As Strobel begins his travels to interview experts who are both believers and skeptics, his relationship with his now-Christian wife is deteriorating. After she is baptized, he accuses her of “cheating” on him with another man: Jesus. But as he tells his skeptic friend, he knows his wife is a different person from before.
While Strobel is searching for answers concerning the resurrection of Jesus, he is simultaneously working on a story for the newspaper — about a man accused of shooting a policeman. His investigative reporting seals the accused man’s fate, forcing him to cop a plea deal to avoid even more time in prison. Unfortunately, Strobel’s journalistic efforts also reveal on the front page of the paper that the accused man had been an informant for the police in the past, which leads his jailmates to beat him almost to death. Later, when Strobel uncovers previously overlooked evidence that reveals that the accused man is actually innocent, this leads him to reconsider his past rejections of the evidence of the resurrection.
Strobel’s theories as to why Jesus did not rise from the dead get shot down one by one, over several months. For example, an agnostic psychologist (played by Faye Dunaway) tells him that his thesis that the 500 people who, the Apostle Paul said, saw Jesus in His risen state were suffering mass hallucination just does not work. “It would be a greater miracle than the resurrection,” she argues, informing him that there is no such thing as “mass delusion.”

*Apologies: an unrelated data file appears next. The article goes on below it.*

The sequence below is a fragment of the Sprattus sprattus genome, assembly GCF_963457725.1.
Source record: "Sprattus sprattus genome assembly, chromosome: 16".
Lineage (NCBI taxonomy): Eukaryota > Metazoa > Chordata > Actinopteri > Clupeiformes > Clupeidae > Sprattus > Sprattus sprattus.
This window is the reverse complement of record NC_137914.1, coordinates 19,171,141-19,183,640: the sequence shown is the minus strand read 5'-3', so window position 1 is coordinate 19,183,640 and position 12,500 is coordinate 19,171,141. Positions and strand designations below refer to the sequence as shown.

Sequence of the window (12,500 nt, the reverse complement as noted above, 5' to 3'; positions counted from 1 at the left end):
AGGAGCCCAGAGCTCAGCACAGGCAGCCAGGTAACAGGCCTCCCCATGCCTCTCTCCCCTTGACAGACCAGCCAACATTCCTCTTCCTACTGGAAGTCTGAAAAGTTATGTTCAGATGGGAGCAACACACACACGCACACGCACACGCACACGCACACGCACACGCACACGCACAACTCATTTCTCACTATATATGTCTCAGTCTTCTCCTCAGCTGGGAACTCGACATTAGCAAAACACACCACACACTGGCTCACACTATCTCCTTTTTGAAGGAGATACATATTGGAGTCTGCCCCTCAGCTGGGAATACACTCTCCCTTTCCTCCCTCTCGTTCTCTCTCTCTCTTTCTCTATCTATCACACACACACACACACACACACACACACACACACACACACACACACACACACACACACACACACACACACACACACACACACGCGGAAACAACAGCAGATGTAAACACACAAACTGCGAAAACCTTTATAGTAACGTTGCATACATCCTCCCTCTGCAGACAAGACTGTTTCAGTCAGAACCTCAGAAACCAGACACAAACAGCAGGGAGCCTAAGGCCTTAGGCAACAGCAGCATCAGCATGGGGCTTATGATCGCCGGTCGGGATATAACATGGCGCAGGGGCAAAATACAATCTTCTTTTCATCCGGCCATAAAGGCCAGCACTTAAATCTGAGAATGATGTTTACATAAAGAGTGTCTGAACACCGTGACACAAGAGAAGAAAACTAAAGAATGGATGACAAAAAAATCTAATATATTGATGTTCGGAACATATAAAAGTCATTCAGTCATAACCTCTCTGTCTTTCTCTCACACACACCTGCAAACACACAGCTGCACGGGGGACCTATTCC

When Strobel asks a Christian physician about the Swoon Theory — the belief that Jesus Christ did not die on the cross, but simply lost consciousness — the physician demolishes that theory as unsupported by medical facts, even showing him an article from the New England Journal of Medicine that concludes that Jesus could not have survived the cross. Strobel is left in a quandary, asserting, “Doc, you are not telling me what I wanted to hear today.”
It is becoming clear even to Strobel that he is not just letting the facts take him where they lead — that he is simply rejecting the evidence before his eyes.
Following his talk with the Christian physician, Strobel goes to the hospital to see the man who had been falsely accused of killing a police officer. He apologizes to him and tells him that he had “missed the truth” in his first story. The man peers at him through swollen eyes, and finally tells Strobel that it wasn’t just that he had missed the truth, but that Strobel “did not want to see the truth.”
Finally, Strobel becomes convinced that the truth is that Jesus was resurrected, thus proving the veracity of the Christian faith. He tells his wife that “the evidence for your faith is more overwhelming than you can imagine.” Then he relates to her the final reason that he had come to believe in Jesus Christ as his Lord and Savior.
The Christian will go away from this movie with his faith confirmed, while the skeptic should have many of his questions answered. Both will find the movie great entertainment.
Photo: Mike Vogel playing Lee Strobel in The Case for Christ
by Steve Byas